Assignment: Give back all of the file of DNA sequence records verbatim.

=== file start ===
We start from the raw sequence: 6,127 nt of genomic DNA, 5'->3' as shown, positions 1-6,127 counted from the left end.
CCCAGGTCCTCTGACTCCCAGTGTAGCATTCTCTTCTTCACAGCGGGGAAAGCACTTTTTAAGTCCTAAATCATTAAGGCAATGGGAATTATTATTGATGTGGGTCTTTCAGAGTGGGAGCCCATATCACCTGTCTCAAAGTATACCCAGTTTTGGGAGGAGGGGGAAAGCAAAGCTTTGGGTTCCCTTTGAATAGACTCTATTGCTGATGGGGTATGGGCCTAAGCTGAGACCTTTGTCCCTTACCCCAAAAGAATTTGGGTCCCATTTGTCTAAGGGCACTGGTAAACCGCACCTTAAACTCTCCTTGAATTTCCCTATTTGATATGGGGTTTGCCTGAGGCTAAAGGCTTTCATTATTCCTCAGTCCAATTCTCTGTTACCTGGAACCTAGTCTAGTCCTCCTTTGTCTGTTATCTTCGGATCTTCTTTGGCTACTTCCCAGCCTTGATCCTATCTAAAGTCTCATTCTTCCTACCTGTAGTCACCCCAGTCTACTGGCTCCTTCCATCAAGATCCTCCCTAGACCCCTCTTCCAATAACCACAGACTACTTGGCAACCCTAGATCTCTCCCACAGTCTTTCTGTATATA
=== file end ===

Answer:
We start from the raw sequence: 6,127 nt of genomic DNA, 5'->3' as shown, positions 1-6,127 counted from the left end.
CCCAGGTCCTCTGACTCCCAGTGTAGCATTCTCTTCTTCACAGCGGGGAAAGCACTTTTTAAGTCCTAAATCATTAAGGCAATGGGAATTATTATTGATGTGGGTCTTTCAGAGTGGGAGCCCATATCACCTGTCTCAAAGTATACCCAGTTTTGGGAGGAGGGGGAAAGCAAAGCTTTGGGTTCCCTTTGAATAGACTCTATTGCTGATGGGGTATGGGCCTAAGCTGAGACCTTTGTCCCTTACCCCAAAAGAATTTGGGTCCCATTTGTCTAAGGGCACTGGTAAACCGCACCTTAAACTCTCCTTGAATTTCCCTATTTGATATGGGGTTTGCCTGAGGCTAAAGGCTTTCATTATTCCTCAGTCCAATTCTCTGTTACCTGGAACCTAGTCTAGTCCTCCTTTGTCTGTTATCTTCGGATCTTCTTTGGCTACTTCCCAGCCTTGATCCTATCTAAAGTCTCATTCTTCCTACCTGTAGTCACCCCAGTCTACTGGCTCCTTCCATCAAGATCCTCCCTAGACCCCTCTTCCAATAACCACAGACTACTTGGCAACCCTAGATCTCTCCCACAGTCTTTCTGTATATA